|Cherriots Flexible transit: 3 to 5 boardings per hour|
Additionally, drivers tooling around while waiting for a fare are certainly not reducing the number of cars on the road. Ride-booking companies may help reduce car ownership and perhaps also demand for parking, but they do not necessarily reduce the number of car trips.
Ride-booking companies would be nice to have, but not as the bull in a china shop. They should be more willing to play by the City's rules, not the other way around.
Salem should work towards figuring out a framework in which ride-booking alternatives to taxis can flourish.
But it's far from clear that this should be the number one Mayoral priority and that Salem needs to be the one to should back down on all of the requirements.
|Two-way State Street and biking - maybe not so sure about that?|
But that's actually a project for downtown that is worth a high priority! Bennett should have led with that and they should have talked about it a lot more.
Conversation about the State Street project then segued into a vague reference to bicycling - and then a "squirrel" shows up.
I want a two-way state street. It's our connection, I think, to the park.I worry that we're talking here about a two-way State Street and about bicycling as emblems of being up-to-date, and not as fully considered commitments or interests. The rhetoric may be working at the level of symbol only rather than policy. And to go back to the point about distracted driving, it is difficult to square a real concern for bicycling with so much distraction and amusement in the car. (Also, the SRC has been going on for nine years, and it will harm bicycling in Salem far more than whatever has been done in Salem over the last nine years.)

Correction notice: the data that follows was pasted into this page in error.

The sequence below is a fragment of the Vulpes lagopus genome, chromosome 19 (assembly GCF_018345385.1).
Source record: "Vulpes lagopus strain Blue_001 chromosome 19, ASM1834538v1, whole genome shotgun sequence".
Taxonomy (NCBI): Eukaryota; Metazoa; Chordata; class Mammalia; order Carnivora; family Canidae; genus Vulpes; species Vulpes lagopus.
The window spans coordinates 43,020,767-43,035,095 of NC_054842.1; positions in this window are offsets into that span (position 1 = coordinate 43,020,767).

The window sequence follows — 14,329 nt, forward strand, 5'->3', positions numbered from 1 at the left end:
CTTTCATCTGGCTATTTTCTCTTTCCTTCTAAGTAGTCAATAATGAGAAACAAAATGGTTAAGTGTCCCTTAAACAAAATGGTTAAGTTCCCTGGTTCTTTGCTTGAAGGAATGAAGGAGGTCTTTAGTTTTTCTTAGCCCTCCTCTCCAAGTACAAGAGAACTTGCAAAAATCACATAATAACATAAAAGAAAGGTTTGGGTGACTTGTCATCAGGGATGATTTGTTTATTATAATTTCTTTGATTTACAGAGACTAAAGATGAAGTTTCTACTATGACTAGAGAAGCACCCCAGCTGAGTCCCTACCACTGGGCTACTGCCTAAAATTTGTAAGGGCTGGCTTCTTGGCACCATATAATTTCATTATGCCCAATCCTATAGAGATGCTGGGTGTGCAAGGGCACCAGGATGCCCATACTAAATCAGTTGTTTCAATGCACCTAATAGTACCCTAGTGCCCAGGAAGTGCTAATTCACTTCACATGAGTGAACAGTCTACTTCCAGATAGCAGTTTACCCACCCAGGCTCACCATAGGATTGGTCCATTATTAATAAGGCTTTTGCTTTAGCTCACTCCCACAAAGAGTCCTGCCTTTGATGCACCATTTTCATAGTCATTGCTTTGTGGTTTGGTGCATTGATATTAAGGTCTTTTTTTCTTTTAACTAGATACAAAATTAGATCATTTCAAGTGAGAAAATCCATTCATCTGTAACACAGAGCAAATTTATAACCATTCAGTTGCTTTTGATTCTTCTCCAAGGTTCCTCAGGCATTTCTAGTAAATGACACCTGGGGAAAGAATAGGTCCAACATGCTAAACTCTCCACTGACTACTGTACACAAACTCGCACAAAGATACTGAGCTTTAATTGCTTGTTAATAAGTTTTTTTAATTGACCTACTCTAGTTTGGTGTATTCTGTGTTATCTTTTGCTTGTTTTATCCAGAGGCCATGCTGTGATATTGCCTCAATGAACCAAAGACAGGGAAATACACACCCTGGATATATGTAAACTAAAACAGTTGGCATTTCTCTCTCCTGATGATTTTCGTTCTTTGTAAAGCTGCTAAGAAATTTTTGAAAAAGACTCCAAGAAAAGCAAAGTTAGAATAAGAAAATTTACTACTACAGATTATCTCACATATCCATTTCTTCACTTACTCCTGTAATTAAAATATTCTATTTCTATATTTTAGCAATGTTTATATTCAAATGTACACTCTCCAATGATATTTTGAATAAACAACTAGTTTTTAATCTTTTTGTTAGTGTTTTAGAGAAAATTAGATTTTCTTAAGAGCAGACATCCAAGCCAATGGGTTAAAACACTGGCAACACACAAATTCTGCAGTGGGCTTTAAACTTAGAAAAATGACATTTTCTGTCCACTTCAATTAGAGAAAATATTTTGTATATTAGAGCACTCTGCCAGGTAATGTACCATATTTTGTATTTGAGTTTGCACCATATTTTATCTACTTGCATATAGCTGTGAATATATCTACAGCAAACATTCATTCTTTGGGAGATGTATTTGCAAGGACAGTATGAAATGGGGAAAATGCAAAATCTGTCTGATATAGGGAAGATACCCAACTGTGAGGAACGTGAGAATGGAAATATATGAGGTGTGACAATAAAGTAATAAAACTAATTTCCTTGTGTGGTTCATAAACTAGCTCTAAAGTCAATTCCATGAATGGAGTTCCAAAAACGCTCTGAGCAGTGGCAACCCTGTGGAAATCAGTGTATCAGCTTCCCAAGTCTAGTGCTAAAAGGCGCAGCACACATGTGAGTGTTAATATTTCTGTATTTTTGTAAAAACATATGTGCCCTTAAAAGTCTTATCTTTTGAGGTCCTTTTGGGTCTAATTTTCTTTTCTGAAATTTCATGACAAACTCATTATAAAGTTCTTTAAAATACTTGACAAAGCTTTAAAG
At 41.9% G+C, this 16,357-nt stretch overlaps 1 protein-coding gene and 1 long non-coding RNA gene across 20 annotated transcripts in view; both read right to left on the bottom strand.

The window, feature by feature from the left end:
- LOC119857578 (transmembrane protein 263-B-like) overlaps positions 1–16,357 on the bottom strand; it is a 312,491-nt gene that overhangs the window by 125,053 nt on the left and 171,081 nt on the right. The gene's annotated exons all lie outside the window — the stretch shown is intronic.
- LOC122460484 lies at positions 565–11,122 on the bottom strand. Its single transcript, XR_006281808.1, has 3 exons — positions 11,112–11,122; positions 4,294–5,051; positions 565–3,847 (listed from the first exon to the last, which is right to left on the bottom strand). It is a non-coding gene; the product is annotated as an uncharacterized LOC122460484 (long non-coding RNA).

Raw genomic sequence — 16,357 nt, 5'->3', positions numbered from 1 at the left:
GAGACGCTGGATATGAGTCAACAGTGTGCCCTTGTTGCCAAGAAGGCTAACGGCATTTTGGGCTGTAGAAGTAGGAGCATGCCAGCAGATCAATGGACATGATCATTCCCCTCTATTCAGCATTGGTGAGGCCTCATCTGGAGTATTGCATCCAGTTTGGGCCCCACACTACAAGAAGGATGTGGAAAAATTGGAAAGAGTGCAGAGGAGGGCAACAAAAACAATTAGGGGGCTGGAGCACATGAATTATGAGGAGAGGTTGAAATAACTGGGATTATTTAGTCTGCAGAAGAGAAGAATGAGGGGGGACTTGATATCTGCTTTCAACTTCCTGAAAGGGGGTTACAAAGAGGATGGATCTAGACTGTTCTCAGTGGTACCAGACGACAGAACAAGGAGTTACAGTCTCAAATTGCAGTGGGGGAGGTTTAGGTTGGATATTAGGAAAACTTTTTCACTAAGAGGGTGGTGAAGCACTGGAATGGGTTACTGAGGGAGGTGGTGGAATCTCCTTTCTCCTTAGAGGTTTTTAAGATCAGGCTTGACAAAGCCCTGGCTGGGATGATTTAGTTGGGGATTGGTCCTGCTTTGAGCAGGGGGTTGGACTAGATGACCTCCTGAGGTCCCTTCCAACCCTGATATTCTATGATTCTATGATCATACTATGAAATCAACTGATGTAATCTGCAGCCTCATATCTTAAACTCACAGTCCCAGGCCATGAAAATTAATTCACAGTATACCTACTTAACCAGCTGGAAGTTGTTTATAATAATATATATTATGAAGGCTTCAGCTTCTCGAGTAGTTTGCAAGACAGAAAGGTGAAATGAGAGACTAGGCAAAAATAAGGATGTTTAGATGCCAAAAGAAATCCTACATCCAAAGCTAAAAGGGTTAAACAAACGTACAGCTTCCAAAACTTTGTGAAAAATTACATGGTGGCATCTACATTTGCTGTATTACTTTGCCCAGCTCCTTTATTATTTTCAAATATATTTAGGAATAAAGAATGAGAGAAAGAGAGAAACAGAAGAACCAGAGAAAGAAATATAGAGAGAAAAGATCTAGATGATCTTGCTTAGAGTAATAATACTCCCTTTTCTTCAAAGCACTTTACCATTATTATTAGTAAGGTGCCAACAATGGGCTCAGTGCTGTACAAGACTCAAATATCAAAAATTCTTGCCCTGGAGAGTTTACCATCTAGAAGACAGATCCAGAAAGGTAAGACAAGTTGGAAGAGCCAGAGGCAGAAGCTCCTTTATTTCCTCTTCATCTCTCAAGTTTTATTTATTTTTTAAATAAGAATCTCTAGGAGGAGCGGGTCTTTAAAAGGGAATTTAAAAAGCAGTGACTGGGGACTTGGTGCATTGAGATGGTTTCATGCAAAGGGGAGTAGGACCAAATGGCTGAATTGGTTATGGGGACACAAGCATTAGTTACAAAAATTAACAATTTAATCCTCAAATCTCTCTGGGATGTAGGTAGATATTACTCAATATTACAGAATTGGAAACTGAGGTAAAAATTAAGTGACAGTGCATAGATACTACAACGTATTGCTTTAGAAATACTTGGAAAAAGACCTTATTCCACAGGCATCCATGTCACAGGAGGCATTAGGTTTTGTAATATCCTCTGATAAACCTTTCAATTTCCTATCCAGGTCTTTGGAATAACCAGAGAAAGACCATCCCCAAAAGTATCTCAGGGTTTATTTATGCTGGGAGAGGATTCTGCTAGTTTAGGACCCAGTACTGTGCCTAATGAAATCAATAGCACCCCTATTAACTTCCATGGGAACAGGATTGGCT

What are your thoughts on a more bikable Salem. Salem is already very bikeable.
I've been one of the real proponents of it over the past nine years. It's gonna be really exciting what's going on. [Squirrel!] Comedy...
At the end of the video, there's an amusing attempt-slash-skit to use the Mayor to get out of parking tickets, underscoring ideas about access to power and the expectation for free parking.
You might say this is taking the video way too seriously, squeezing out meaning where there is none or there is just fun. And there is some truth to that. But it also offered up a kind of statement of Mayoral priorities, and it is worth therefore taking it seriously also.
* Over at CANDO, they've been strong critics of the Homelessness Task Force and there are very strong questions, again, about whether the rhetoric is meant to operate only at the level of symbol or is meant to lead to meaningful policy actions.
Also, for a strong contrast with the autoism of the Mayoral video is this new smartphone ad.
It's not the smartphones that make this "a perfect day," it's the bikes, the independence, and mobility they offer kids. The smartphones are really just a secondary prop.
The Pixies cover is more than a little underpowered, but the joy on bikes? Right on. Maybe we'll come back later and discuss the ad in more detail, as it also is an interesting cultural text.